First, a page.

Within two years the President and the Congress found a new home for the personnel and assets saved in SSU under Col. William W. Quinn. They went to a new organization called the Central Intelligence Group (CIG) until the National Security Act of 1947 turned CIG into the Central Intelligence Agency, to perform many of the missions that General Donovan had advocated for his proposed peacetime intelligence service. Although CIA differed from OSS in important ways (which is why Truman endorsed it and not OSS), Donovan and his office deserve credit as forefathers of the Agency. Without Donovan’s tireless advocacy of a modern intelligence service—and the record built by OSS during the war—the Truman administration would have taken longer to create the new intelligence establishment that the President wanted and might not have done this task as well.
The US military in recent years has formally honored its own debt to OSS. In creating the US Special Operations Command (USSOCOM) in 1987, the Pentagon consciously looked back to the OSS model of inter-service cooperation and success in unconventional warfare. USSOCOM in a sense represented a fulfillment of Donovan’s original hope that all-arms special operations would become an integral part of US warfighting doctrine and a key supplement to regular combat planning and operations. Special Operations Command personnel, like their CIA counterparts, regard Donovan and OSS to be true ancestors in spirit and deed. They wear the insignia to prove this heritage; USSOCOM’s shoulder patch is a gold lance-head on a black field, and it was modeled on a patch worn unofficially in OSS.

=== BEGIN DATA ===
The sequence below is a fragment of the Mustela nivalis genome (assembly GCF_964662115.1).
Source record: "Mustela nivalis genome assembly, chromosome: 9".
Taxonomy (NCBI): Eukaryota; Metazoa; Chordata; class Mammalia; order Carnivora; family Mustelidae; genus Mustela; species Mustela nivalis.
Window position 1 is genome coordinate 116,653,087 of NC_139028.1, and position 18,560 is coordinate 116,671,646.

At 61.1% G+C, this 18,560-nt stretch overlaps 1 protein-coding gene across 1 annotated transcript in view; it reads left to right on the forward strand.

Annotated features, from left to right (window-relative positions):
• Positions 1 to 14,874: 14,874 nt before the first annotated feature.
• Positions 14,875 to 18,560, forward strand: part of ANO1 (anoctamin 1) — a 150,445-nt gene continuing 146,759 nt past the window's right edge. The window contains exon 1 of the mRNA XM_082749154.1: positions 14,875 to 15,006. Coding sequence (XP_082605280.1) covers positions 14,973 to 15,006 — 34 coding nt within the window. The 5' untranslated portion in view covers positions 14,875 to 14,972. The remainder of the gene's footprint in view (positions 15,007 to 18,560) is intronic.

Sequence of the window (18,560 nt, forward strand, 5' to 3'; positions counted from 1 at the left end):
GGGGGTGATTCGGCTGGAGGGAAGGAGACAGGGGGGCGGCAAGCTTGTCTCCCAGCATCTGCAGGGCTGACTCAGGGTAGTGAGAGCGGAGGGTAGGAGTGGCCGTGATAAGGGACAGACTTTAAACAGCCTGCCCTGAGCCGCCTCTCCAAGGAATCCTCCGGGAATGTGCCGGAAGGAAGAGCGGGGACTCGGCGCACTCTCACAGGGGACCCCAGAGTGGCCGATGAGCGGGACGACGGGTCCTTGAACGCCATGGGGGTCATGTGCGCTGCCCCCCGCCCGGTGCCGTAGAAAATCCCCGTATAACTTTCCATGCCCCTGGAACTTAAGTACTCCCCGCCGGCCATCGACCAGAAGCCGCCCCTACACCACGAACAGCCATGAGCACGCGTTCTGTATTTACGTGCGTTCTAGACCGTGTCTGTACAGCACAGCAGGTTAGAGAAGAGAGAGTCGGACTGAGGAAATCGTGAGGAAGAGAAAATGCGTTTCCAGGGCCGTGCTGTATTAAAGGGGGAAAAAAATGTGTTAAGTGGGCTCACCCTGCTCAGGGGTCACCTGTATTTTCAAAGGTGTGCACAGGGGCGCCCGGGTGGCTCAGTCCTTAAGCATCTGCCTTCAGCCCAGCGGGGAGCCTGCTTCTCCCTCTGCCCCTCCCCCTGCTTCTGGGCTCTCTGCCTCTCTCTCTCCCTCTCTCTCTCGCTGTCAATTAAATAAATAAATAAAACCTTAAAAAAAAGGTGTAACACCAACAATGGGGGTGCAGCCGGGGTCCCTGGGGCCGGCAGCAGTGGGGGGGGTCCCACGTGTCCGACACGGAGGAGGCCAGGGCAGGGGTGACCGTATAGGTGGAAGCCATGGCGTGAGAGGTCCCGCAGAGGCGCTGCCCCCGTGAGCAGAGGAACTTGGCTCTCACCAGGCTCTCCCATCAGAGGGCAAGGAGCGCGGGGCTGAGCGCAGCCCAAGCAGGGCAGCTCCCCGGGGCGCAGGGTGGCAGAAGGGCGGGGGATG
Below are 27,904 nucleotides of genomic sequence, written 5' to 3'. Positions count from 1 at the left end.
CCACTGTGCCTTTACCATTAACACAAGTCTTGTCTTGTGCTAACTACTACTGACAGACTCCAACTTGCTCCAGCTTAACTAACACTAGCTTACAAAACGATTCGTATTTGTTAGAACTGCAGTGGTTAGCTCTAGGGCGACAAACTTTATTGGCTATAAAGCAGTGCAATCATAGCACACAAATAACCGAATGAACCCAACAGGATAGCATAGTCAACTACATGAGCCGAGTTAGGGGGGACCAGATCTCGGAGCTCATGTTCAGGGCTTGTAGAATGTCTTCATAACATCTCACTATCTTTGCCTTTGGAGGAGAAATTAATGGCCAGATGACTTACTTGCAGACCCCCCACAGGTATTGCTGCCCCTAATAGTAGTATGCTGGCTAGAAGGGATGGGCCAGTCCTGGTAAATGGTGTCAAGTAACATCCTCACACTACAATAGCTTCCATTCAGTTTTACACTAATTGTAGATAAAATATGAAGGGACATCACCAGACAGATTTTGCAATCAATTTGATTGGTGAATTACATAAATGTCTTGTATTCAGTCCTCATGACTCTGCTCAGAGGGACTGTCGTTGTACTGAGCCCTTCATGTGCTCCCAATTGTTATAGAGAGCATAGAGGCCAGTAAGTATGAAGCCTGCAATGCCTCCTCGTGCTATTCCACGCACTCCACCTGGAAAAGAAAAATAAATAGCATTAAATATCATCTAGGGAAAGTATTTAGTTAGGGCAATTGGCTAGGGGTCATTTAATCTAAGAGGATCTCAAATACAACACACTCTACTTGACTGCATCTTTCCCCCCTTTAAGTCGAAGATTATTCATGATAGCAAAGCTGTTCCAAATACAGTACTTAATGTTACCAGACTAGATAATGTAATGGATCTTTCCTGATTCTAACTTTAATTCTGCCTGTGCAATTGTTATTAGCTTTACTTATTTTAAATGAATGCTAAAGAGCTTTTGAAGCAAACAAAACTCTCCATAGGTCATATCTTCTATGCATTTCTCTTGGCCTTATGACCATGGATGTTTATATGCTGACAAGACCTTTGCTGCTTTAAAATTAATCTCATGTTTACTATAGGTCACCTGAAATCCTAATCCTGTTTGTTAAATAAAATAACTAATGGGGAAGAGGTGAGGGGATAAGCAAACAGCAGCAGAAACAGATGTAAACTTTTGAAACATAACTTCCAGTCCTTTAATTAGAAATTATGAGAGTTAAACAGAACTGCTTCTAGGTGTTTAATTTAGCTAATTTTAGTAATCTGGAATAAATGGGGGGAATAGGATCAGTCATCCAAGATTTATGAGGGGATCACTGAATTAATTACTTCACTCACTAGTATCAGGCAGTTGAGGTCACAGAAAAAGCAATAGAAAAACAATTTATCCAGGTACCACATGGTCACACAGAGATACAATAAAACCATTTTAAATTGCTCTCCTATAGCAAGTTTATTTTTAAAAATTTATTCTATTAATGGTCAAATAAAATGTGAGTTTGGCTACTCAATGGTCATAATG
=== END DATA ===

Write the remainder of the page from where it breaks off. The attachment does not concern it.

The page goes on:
In CIA and USSOCOM, the US Government fulfilled General Donovan’s vision. Central intelligence and unconventional warfare capabilities are now built into the nation’s command and security policies and ready at all times to protect America and its interests.
|A lapel pin was presented to each OSS employee upon the dissolution of the organization in October 1945.|
|The Book of Honor listing OSS personnel who died in service.|